What's more, this electrostatic dust mobilization may help explain the formation of "dust ponds" on asteroid Eros and Comet 67P/Churyumov-Gerasimenko, as well as the smooth surface on Saturn's icy moon Atlas"
""This new 'patched charge model' resolved a fundamental mechanism of dust charging and transport, which has been puzzling scientists for decades," Xu Wang"
NASA study finds solar storms could spark soils at moon's poles >
"Powerful solar storms can charge up the soil in frigid, permanently shadowed regions near the lunar poles, and may possibly produce "sparks" that could vaporize and melt the soil, perhaps as much as meteoroid impacts"
"on the moon, these particles—ions and electrons—slam directly into the surface. They accumulate in two layers beneath the surface; the bulky ions can't penetrate deeply because they are more likely to hit atoms in the regolith, so they form a layer closer to the surface while the tiny electrons slip through and form a deeper layer. The ions have positive charge while the electrons carry negative charge"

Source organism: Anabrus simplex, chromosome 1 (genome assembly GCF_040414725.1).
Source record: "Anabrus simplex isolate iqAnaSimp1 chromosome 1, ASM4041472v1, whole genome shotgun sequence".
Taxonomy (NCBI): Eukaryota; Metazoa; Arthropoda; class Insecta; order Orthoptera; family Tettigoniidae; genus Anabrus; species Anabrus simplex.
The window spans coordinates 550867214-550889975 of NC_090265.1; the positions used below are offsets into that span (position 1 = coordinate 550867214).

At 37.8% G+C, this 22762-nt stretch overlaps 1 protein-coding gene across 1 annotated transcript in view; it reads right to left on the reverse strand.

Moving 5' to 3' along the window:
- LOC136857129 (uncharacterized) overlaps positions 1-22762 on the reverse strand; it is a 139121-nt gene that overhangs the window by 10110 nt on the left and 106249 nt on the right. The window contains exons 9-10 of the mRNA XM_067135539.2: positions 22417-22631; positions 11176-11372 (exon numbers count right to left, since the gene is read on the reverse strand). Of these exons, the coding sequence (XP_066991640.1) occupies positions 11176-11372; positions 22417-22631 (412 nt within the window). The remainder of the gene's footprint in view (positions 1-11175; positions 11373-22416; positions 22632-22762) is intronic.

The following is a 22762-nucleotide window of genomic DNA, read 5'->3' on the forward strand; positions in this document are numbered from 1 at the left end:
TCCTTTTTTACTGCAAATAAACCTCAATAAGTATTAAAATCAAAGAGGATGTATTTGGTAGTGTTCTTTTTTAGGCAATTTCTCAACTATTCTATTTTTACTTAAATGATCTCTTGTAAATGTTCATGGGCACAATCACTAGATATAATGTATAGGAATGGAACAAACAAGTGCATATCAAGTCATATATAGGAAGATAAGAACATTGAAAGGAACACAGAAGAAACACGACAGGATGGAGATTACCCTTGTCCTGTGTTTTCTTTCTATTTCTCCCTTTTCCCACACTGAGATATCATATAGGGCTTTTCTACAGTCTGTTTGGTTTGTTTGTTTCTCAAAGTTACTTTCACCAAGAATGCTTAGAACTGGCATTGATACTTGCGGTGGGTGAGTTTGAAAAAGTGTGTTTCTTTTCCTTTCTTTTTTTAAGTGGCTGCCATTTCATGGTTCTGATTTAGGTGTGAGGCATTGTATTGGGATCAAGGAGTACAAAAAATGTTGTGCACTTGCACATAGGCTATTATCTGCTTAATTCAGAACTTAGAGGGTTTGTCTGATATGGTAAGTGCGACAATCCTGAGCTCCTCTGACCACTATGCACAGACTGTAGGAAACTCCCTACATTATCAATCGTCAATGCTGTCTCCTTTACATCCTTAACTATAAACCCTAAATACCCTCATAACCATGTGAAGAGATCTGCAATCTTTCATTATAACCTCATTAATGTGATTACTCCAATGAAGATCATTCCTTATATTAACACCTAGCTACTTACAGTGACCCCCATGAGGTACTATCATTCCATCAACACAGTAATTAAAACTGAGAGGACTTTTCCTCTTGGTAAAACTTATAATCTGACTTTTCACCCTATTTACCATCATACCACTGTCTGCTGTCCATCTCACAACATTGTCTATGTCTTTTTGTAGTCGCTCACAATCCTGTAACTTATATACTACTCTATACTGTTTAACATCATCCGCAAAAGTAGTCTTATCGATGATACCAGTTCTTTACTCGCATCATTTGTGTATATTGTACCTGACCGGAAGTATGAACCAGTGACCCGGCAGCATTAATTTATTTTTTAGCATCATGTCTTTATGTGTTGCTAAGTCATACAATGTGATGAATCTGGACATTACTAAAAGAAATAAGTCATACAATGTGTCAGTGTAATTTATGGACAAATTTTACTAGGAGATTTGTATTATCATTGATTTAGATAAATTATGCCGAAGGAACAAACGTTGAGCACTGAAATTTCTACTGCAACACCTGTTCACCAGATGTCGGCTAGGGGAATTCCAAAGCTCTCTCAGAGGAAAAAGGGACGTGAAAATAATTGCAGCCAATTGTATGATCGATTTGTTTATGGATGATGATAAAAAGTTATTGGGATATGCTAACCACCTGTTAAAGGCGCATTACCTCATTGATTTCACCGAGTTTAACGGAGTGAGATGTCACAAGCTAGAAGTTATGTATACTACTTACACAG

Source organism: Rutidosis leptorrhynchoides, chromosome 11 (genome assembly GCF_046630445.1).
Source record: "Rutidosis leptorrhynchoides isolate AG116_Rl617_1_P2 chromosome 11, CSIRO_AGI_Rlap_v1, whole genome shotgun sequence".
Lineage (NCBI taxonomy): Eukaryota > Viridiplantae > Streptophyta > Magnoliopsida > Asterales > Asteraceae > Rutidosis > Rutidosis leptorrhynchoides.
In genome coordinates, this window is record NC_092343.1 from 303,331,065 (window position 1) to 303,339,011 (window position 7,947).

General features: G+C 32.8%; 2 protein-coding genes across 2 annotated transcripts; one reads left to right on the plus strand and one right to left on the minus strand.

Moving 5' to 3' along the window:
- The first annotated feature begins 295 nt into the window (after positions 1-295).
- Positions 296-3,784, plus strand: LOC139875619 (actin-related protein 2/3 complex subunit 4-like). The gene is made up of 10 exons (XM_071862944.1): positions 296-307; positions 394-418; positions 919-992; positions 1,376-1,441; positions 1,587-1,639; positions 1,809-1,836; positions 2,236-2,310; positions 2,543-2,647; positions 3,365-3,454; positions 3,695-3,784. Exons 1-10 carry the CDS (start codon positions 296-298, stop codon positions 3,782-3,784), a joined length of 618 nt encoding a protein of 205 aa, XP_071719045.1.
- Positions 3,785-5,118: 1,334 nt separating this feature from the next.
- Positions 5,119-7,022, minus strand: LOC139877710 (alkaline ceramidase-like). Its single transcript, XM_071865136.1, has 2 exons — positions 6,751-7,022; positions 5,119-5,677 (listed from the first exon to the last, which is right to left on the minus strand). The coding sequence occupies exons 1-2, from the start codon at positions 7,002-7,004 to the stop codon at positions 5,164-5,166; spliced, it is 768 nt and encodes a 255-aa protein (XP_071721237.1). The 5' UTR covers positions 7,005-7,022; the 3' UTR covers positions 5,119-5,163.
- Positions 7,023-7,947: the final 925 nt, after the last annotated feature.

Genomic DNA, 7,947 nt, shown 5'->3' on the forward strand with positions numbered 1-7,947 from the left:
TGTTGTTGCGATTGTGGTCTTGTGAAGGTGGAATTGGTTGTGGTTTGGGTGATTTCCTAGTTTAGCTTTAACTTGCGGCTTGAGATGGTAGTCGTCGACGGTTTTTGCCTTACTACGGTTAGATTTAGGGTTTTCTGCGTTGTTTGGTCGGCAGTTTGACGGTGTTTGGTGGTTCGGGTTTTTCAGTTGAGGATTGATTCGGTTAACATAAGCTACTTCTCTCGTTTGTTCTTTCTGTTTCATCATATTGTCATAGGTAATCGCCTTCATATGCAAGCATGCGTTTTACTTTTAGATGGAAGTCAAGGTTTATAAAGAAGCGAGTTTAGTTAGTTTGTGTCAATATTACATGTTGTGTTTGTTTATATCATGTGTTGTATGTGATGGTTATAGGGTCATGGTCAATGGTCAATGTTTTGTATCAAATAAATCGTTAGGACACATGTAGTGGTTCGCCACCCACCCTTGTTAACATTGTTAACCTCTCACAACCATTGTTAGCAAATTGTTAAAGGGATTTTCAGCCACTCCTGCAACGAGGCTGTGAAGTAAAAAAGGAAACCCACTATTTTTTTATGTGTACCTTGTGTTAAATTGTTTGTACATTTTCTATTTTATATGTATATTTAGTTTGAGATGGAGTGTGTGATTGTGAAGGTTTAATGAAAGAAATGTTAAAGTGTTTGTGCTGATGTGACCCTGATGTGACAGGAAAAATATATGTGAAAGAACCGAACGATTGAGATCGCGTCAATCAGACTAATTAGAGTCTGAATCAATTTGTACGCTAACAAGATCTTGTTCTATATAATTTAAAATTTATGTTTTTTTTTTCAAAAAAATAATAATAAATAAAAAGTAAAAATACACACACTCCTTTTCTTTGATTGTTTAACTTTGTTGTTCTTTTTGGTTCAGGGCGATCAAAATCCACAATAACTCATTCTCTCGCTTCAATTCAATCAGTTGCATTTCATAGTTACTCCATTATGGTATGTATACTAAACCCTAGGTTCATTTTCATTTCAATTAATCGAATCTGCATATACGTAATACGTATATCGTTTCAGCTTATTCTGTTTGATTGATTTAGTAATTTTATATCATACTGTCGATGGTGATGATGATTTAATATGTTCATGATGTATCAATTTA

-comment: ie an electric discharge"In August 2014, however, Jordan's team published simulation results predicting that strong solar storms would cause the regolith in the moon's permanently shadowed regions (PSRs) to accumulate charge in these two layers until explosively released, like a miniature lightning strike."
-comment, the rules for distinguishing are already well established (thunderbolts video https://www.youtube.com/watch?v=5ThZZPCMXNU), very good that NASA is studying this."Laboratory on experiments to see how breakdown affects the regolith and to look for any tell-tale signatures that could distinguish it from the effects of meteoroid impacts."
Very interesting developments, NASA is not shying away from electrical interpretations.
If the moon is being charged, all other celestial bodies without an atmosphere could be (are) charged the same way, interaction with the solar wind.
Interesting note: the second article has a picture of the moon with permanently shadowed regions in blue, they follow the craters....of course you might say...but what comes first... the shadow or the electrical interaction...